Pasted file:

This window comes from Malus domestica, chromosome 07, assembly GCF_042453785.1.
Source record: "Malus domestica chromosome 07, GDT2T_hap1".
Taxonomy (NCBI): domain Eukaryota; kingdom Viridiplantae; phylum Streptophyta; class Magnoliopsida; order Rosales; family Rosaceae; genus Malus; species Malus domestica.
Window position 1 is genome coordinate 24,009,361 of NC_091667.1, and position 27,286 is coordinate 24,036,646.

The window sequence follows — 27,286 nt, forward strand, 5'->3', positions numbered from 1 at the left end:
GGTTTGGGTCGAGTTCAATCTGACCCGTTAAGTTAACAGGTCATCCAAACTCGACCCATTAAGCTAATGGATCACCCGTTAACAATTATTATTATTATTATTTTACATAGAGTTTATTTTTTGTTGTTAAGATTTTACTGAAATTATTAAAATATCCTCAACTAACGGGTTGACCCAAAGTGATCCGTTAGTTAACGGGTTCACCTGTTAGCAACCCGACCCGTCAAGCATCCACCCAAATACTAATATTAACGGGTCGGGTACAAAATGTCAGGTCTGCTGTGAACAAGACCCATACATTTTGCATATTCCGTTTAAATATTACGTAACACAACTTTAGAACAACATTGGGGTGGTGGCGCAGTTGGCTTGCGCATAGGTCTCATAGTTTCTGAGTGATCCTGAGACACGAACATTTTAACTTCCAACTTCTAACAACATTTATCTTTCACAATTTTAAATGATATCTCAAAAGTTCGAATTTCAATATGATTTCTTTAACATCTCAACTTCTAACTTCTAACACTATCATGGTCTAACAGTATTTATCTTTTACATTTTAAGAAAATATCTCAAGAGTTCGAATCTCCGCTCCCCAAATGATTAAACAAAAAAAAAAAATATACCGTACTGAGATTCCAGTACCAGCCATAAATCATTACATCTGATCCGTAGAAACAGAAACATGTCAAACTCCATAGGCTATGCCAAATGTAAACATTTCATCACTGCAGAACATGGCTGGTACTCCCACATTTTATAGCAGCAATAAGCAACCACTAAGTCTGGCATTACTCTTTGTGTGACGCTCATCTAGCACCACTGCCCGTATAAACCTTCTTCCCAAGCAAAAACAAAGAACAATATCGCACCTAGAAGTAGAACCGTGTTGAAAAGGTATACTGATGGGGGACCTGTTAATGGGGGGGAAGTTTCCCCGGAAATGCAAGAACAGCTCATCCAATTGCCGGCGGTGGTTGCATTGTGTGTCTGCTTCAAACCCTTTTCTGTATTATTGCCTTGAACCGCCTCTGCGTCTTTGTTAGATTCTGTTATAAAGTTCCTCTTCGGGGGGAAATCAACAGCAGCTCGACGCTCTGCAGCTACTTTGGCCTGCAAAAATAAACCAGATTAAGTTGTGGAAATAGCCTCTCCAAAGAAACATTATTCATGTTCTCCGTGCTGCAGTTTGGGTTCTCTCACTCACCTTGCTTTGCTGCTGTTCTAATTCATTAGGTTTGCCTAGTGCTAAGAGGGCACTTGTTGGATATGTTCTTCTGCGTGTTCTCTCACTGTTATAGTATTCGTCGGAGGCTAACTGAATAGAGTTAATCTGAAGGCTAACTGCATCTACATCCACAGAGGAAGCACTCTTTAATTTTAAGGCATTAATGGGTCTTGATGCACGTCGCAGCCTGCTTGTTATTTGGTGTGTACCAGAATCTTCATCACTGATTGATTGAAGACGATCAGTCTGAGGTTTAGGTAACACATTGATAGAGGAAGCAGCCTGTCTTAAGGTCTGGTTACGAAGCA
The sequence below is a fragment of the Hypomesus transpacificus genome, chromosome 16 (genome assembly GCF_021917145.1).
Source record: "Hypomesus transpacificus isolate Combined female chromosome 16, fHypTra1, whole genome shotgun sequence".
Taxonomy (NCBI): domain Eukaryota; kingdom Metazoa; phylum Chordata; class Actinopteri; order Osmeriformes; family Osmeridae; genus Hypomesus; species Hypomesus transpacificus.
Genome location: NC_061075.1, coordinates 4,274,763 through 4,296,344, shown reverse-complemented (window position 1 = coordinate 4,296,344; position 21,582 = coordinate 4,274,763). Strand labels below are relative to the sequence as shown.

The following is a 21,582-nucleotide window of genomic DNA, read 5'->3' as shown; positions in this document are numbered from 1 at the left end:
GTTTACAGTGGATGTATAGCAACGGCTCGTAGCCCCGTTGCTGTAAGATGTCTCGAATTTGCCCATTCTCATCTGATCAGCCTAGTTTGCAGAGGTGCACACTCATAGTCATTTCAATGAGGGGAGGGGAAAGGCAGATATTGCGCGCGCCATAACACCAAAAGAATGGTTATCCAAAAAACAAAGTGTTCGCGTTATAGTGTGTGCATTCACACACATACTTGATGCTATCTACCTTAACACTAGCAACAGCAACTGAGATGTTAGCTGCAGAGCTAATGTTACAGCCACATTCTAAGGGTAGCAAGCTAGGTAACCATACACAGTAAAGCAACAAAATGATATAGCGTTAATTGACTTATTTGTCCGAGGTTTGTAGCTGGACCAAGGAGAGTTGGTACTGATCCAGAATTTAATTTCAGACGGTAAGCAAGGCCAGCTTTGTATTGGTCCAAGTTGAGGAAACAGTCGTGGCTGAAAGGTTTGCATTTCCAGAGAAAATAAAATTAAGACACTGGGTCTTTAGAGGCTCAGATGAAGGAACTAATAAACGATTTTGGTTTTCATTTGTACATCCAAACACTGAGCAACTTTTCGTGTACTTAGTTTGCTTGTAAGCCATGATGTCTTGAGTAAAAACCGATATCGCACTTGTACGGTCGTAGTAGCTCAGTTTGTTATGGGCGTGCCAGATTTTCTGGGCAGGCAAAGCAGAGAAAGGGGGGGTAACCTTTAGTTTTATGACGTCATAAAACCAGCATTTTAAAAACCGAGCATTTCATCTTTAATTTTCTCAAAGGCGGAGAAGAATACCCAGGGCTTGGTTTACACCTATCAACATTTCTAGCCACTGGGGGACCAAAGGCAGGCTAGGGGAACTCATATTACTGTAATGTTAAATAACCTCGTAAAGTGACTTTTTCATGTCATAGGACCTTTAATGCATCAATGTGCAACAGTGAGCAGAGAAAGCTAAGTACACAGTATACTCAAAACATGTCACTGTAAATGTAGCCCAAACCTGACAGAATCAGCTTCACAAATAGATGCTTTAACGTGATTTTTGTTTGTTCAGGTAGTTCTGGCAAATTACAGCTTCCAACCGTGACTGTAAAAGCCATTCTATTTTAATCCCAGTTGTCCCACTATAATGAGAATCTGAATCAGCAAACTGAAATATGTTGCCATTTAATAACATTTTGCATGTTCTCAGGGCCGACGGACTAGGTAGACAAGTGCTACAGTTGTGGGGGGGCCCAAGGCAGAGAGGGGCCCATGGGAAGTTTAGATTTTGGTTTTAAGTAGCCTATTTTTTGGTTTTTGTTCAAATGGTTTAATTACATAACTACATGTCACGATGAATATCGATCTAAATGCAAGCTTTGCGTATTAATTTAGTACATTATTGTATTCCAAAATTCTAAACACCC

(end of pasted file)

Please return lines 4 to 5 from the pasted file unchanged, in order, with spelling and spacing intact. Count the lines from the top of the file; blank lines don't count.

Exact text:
Window position 1 is genome coordinate 24,009,361 of NC_091667.1, and position 27,286 is coordinate 24,036,646.

The window sequence follows — 27,286 nt, forward strand, 5'->3', positions numbered from 1 at the left end: